I don’t know why, but candy bars in other countries hold a particular fascination for me. It started in England, where I discovered all sorts of variations not found in the States (and I typically don’t buy much chocolate at home). Magical Cadbury vending machines are found in lots of locations, filled with bars offering combinations of caramel, nuget, marshmallow, and, of course, chocolate. While some people may concentrate on the type of chocolate or its percentage of cacao, it’s the combinations that appeal to me.
I’ve been discovering this same "foreignness" here in South Africa. Standing at the candy aisle of a 1-Stop petrol station in Pongola, I scan the slightly more limited – but equally intriguing – Cadbury bars: Dairy Milk with Caramel, Dairy Milk with Crisps, and a curiosity called Dairy Milk with Turkish. No noun after "Turkish," and nothing visually to indicate what it is except for a reddish-pinkish center on the packaging. The color makes me suspect it’s some generic red-berry flavor (as I’ve been trained in the U.S.), but other berry varieties appear elsewhere on the shelf. I know I should pick it up, embrace my position as temporary world traveler, and investigate this new option. But, at R5 70 per bar (that’s 5 rand 70 cents), and only R7 in my pocket, I succumb to an old favorite, caramel.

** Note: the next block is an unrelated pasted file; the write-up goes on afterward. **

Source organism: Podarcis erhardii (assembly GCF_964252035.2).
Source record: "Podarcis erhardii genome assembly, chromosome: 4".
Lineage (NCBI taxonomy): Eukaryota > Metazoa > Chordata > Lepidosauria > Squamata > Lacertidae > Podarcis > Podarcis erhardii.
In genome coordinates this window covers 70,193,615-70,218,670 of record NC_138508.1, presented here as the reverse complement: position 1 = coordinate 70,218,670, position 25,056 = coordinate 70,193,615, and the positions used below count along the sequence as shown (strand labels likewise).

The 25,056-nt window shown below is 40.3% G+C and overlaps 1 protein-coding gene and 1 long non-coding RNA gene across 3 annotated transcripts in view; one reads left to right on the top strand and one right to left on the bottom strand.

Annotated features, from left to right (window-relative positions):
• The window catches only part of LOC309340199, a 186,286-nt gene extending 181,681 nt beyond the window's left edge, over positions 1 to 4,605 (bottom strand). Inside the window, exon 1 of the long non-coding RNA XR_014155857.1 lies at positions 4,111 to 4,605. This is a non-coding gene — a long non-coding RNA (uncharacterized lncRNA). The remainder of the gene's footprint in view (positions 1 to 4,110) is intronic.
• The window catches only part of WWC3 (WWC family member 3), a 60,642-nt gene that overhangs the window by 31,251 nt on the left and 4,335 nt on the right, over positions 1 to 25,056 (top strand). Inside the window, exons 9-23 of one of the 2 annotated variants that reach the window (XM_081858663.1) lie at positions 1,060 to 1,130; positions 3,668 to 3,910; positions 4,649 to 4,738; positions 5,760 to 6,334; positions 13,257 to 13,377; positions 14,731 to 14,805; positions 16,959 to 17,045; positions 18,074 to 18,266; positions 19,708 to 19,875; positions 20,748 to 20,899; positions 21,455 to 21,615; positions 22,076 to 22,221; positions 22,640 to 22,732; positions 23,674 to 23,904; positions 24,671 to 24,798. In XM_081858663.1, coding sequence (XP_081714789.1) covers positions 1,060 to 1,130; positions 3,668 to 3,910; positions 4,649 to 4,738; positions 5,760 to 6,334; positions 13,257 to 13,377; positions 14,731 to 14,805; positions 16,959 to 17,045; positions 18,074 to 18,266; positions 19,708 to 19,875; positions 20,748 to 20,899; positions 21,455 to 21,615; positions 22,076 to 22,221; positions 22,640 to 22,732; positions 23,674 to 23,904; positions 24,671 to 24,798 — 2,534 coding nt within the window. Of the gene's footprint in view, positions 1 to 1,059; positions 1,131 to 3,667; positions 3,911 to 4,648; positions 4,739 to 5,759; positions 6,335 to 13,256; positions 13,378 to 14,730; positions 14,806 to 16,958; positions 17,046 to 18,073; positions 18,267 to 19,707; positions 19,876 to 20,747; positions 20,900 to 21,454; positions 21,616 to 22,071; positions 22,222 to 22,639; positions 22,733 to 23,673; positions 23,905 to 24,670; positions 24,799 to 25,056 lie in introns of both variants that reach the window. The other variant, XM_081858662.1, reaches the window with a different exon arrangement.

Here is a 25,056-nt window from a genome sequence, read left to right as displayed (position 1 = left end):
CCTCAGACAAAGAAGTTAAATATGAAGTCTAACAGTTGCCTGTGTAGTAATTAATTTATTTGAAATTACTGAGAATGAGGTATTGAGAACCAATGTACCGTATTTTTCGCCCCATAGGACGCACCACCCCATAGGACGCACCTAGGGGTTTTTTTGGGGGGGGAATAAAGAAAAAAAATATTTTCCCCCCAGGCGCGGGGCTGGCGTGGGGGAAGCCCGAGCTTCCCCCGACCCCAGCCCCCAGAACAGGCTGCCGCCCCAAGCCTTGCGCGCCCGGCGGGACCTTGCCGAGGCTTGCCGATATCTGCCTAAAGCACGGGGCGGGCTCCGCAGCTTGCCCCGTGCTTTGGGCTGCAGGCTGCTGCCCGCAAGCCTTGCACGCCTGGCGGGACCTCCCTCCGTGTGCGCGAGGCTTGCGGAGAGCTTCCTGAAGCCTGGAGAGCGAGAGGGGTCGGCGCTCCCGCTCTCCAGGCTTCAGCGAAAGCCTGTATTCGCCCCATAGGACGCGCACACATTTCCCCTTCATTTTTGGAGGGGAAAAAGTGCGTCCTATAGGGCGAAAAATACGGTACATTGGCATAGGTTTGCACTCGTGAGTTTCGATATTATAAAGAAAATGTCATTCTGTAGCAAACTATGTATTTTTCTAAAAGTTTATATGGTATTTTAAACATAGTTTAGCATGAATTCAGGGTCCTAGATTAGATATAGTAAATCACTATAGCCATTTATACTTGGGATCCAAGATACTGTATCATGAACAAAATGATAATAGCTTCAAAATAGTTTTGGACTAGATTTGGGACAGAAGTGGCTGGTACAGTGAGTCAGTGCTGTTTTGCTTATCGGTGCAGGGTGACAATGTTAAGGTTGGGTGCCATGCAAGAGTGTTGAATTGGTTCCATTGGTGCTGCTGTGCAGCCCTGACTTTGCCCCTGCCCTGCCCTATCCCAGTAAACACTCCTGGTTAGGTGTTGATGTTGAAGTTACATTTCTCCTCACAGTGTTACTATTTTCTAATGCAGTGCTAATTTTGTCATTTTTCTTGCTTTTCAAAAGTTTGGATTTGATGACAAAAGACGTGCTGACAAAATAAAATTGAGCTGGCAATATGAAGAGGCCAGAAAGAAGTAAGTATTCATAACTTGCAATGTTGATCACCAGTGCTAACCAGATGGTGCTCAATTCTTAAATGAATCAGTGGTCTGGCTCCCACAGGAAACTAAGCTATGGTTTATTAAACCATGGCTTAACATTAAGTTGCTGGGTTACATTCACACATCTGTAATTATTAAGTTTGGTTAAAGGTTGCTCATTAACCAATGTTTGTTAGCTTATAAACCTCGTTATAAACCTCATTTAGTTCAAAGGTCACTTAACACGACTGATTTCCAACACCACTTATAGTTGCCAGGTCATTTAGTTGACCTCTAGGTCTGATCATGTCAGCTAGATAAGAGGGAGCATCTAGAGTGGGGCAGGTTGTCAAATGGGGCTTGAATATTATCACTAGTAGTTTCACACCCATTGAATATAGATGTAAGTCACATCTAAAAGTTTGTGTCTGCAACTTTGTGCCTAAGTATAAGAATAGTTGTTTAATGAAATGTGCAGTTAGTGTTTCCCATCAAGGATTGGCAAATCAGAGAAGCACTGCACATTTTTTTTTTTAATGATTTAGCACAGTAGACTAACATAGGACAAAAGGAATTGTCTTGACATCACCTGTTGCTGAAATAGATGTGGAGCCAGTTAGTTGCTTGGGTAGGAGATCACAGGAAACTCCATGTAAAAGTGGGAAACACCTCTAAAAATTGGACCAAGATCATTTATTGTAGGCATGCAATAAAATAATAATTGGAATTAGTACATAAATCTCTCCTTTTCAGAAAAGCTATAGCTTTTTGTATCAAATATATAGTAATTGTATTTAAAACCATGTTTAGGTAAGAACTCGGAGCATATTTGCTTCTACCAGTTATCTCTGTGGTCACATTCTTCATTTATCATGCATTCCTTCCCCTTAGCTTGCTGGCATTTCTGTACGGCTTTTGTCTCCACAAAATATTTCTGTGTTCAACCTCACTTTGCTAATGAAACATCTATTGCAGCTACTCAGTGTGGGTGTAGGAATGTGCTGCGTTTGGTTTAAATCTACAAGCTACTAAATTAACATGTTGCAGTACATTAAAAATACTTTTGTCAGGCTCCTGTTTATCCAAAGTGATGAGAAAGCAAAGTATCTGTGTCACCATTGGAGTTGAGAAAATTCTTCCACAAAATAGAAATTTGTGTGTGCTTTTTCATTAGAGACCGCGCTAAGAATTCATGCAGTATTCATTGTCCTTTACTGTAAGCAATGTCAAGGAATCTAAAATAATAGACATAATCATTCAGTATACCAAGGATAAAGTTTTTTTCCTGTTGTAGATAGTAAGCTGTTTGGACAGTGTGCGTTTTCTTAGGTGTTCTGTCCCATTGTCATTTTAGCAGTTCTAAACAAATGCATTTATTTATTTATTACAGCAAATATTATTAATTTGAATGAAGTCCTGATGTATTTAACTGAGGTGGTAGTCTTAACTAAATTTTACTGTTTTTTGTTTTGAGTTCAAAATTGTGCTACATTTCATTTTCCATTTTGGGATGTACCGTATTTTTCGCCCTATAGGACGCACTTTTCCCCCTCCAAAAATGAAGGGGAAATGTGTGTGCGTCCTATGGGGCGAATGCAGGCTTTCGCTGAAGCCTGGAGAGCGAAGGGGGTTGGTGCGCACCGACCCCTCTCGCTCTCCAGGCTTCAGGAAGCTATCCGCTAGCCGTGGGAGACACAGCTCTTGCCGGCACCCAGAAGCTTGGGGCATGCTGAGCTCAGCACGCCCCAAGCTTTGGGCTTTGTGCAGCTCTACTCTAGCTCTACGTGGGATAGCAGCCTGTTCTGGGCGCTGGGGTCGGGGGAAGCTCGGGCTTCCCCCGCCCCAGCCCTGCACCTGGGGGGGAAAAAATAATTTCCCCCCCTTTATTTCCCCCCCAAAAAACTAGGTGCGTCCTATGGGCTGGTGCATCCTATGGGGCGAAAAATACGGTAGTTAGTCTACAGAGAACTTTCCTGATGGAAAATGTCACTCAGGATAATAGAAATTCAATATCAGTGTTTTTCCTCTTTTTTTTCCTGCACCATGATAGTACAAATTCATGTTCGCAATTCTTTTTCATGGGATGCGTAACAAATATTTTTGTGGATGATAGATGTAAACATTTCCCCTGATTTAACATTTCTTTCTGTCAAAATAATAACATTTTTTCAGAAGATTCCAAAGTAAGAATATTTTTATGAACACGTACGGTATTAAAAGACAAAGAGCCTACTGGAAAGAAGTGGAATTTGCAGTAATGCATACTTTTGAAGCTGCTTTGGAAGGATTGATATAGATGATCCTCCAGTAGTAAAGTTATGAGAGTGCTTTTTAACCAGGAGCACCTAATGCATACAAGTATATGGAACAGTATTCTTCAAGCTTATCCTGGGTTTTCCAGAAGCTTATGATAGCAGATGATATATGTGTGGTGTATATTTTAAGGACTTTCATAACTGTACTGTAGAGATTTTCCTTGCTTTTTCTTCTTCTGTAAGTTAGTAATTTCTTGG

A few days later, with the caramel long gone, guilt overwhelms me and I buy a Dairy Milk with Turkish, along with an Aero bar, which is just a chocolate bar with a light bubbly center. (I’m sure that at some point, someone realized they could save on chocolate costs by injecting air bubbles into it before it cooled, then packaged it as the Aero… same price, less chocolate!) Breaking off the end of the Turkish, I’m surprised to find that the center is more like a berry jelly than a smooth sweet filling. I’m guessing this is related somehow to Turkish Delight, a gelatinous dessert I’ve never tasted, but which appears to be the only likely relation.
When I bite into it, it does indeed taste like jelly, a dark raspberry flavor with a spicy aftertaste. It’s not bad, but it’s not necessarily good, either. Rather, it’s a bland disappointment, given that I had built it up as a taste adventure for myself.
A better discovery is the P.S. I Love You bar, another Cadbury concoction. It’s main appeal seems to be the message on the front; you have to look at the side to tell what the bar is: "Layers of wafer and caramel flavoured cream LOVINGLY smothered in Caramilk Chocolate" (capitalization theirs; another bar, with a dark blue packaging, has a different message, but I haven’t bought one and can’t remember the wording). Being a big fan of caramel, I can’t resist this one, and I’m not disappointed. It’s light and airy, imparting the caramel as a creamy afterthought more than as a direct sensation. A few of these might have to find their way into my carry-on bag when I’m at the airport headed home.
Finally, I’m intrigued by a line of bars, also Cadbury I believe, with even more messages on the packaging. The bars themselves are simple choclate bars, but designed as two pieces: Yes and No. The idea, it appears, is to walk up to someone with a bar that says, "Want to sleep over?" or "Can I buy you a drink?" and the other person responds by breaking off the appropriate answer. I’m a bit let down, however, to see that no bar reads, "Do you want some chocolate?"
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